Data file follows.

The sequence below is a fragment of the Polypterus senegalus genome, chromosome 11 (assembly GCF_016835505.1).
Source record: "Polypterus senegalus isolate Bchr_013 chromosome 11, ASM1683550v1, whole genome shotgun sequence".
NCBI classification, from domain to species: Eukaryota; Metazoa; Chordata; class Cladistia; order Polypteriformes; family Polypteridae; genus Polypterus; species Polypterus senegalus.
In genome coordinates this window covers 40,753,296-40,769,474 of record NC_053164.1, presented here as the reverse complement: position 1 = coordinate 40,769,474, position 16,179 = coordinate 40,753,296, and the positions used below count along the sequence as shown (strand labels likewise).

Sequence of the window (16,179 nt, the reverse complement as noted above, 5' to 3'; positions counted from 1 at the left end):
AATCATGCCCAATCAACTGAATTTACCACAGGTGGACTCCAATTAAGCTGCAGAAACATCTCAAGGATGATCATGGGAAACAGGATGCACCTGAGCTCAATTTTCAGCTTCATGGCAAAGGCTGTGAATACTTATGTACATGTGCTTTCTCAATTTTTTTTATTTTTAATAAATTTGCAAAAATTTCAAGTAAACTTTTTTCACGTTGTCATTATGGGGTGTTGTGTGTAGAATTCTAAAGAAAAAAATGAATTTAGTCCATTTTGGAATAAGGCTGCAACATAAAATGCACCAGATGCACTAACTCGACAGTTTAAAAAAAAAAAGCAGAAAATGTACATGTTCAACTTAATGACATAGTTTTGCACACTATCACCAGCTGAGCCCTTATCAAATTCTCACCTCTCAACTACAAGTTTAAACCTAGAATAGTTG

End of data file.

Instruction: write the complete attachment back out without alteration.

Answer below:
The sequence below is a fragment of the Polypterus senegalus genome, chromosome 11 (assembly GCF_016835505.1).
Source record: "Polypterus senegalus isolate Bchr_013 chromosome 11, ASM1683550v1, whole genome shotgun sequence".
NCBI classification, from domain to species: Eukaryota; Metazoa; Chordata; class Cladistia; order Polypteriformes; family Polypteridae; genus Polypterus; species Polypterus senegalus.
In genome coordinates this window covers 40,753,296-40,769,474 of record NC_053164.1, presented here as the reverse complement: position 1 = coordinate 40,769,474, position 16,179 = coordinate 40,753,296, and the positions used below count along the sequence as shown (strand labels likewise).

Sequence of the window (16,179 nt, the reverse complement as noted above, 5' to 3'; positions counted from 1 at the left end):
AATCATGCCCAATCAACTGAATTTACCACAGGTGGACTCCAATTAAGCTGCAGAAACATCTCAAGGATGATCATGGGAAACAGGATGCACCTGAGCTCAATTTTCAGCTTCATGGCAAAGGCTGTGAATACTTATGTACATGTGCTTTCTCAATTTTTTTTATTTTTAATAAATTTGCAAAAATTTCAAGTAAACTTTTTTCACGTTGTCATTATGGGGTGTTGTGTGTAGAATTCTAAAGAAAAAAATGAATTTAGTCCATTTTGGAATAAGGCTGCAACATAAAATGCACCAGATGCACTAACTCGACAGTTTAAAAAAAAAAAGCAGAAAATGTACATGTTCAACTTAATGACATAGTTTTGCACACTATCACCAGCTGAGCCCTTATCAAATTCTCACCTCTCAACTACAAGTTTAAACCTAGAATAGTTG